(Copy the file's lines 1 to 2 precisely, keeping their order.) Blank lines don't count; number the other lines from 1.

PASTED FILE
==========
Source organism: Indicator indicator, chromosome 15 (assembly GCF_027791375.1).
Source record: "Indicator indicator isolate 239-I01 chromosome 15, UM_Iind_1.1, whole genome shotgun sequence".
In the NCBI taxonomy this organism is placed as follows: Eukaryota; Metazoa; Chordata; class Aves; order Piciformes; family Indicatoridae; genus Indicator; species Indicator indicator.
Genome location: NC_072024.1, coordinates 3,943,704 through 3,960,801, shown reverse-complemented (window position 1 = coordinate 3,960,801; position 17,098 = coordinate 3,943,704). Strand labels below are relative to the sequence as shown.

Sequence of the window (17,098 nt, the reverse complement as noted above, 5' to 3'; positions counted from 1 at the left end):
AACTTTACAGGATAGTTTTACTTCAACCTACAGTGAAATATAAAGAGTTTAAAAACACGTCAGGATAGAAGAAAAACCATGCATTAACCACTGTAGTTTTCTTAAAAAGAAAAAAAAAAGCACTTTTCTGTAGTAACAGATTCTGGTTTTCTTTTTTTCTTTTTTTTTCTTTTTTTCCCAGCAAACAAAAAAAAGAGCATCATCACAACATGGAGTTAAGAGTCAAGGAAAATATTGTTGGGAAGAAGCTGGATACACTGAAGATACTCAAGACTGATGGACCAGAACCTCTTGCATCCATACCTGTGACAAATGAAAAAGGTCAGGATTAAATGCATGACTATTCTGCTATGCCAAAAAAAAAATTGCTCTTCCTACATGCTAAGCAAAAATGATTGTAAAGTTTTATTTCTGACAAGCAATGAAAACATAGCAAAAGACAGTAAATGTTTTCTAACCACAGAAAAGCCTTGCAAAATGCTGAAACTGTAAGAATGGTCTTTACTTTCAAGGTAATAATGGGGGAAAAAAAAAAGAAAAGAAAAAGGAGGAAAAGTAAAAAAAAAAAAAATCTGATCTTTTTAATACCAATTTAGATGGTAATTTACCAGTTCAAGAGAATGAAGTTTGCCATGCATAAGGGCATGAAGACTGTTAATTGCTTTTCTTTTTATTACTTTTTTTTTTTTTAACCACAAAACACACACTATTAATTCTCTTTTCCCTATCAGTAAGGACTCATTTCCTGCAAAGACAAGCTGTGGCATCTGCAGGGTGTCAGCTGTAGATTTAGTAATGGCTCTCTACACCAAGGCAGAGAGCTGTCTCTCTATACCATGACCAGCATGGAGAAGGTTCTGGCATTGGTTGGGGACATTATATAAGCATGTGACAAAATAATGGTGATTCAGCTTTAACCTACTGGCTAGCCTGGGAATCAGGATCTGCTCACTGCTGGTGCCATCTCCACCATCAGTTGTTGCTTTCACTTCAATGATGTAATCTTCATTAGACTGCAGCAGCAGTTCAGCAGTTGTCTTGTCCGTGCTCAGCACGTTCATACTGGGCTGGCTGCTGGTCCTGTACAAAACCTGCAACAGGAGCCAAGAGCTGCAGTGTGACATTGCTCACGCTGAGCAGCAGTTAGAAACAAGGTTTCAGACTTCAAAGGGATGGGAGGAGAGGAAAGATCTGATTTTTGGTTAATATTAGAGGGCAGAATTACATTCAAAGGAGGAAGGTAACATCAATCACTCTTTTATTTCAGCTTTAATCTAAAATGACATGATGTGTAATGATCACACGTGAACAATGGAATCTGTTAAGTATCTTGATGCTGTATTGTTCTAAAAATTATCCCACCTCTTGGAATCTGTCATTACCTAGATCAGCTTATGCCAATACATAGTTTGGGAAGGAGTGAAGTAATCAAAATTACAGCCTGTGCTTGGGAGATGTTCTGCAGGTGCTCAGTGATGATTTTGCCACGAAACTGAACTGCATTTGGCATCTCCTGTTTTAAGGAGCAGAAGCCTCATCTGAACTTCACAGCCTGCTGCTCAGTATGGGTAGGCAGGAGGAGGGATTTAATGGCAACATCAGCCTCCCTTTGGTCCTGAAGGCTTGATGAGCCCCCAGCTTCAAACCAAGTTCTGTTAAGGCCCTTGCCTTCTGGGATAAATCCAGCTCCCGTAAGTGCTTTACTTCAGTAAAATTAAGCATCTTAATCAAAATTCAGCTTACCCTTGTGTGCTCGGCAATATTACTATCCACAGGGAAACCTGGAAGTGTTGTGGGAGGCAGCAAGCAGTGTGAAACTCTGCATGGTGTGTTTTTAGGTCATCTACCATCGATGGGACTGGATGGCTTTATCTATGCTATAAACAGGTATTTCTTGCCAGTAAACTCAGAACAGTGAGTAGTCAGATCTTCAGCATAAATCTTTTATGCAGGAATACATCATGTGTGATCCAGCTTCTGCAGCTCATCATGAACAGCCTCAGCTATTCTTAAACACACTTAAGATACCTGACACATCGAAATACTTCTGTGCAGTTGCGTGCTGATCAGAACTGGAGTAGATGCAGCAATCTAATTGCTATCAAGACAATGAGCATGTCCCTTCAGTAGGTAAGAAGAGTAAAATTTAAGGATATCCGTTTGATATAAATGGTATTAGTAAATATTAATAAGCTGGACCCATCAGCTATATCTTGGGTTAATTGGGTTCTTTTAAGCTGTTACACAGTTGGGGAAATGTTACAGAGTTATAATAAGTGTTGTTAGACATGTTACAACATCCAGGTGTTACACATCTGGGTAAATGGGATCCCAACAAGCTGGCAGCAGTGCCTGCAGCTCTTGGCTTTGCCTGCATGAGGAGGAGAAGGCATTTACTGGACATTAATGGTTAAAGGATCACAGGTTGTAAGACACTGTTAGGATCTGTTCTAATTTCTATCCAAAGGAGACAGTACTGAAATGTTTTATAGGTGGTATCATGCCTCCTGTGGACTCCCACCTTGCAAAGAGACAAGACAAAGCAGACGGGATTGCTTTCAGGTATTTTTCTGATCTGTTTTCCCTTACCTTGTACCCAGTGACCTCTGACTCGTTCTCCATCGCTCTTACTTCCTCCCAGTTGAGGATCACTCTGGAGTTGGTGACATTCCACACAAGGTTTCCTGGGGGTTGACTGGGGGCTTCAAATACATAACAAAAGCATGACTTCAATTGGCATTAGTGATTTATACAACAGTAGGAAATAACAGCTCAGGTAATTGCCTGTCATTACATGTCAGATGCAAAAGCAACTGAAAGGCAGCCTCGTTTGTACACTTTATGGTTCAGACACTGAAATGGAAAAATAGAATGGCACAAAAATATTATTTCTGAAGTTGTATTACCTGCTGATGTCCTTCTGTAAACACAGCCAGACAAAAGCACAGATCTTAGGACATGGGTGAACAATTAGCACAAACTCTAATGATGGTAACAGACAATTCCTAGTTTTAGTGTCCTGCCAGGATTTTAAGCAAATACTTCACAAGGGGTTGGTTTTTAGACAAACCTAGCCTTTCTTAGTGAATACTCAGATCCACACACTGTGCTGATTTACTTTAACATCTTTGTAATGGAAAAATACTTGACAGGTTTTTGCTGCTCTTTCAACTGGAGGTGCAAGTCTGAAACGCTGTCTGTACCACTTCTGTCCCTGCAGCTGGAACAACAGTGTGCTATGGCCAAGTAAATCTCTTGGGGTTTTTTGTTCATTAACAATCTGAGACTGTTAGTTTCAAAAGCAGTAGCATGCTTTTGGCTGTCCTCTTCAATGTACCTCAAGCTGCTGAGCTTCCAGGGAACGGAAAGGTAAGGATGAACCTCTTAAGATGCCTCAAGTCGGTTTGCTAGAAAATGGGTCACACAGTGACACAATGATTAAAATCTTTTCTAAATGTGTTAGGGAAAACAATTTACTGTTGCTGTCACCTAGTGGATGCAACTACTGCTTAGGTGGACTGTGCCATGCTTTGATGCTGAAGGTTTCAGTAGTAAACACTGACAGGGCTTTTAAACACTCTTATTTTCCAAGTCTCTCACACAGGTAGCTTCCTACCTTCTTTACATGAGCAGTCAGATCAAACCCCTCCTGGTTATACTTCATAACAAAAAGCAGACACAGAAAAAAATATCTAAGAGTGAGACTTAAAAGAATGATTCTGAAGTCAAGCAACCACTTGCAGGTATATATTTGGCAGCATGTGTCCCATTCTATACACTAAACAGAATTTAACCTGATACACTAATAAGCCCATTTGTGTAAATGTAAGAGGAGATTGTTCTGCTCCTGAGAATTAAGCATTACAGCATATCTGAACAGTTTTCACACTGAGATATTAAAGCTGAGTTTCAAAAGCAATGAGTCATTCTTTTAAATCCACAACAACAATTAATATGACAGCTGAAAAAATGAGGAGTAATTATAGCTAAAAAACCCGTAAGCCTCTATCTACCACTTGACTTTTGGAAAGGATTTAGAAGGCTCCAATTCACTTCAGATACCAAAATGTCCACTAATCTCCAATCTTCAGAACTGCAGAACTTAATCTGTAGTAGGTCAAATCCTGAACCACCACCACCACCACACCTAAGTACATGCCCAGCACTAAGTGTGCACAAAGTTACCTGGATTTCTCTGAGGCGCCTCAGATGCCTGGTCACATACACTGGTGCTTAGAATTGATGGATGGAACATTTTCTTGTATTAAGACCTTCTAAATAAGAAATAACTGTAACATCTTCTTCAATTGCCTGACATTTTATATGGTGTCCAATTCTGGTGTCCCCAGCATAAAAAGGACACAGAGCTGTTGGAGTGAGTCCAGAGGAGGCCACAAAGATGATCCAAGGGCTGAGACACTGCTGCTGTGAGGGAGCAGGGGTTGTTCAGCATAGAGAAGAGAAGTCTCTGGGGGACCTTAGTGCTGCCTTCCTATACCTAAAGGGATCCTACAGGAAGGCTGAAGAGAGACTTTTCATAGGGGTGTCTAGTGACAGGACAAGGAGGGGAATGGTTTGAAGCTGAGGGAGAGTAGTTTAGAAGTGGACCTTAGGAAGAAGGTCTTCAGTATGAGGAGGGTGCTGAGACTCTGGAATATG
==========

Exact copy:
Source organism: Indicator indicator, chromosome 15 (assembly GCF_027791375.1).
Source record: "Indicator indicator isolate 239-I01 chromosome 15, UM_Iind_1.1, whole genome shotgun sequence".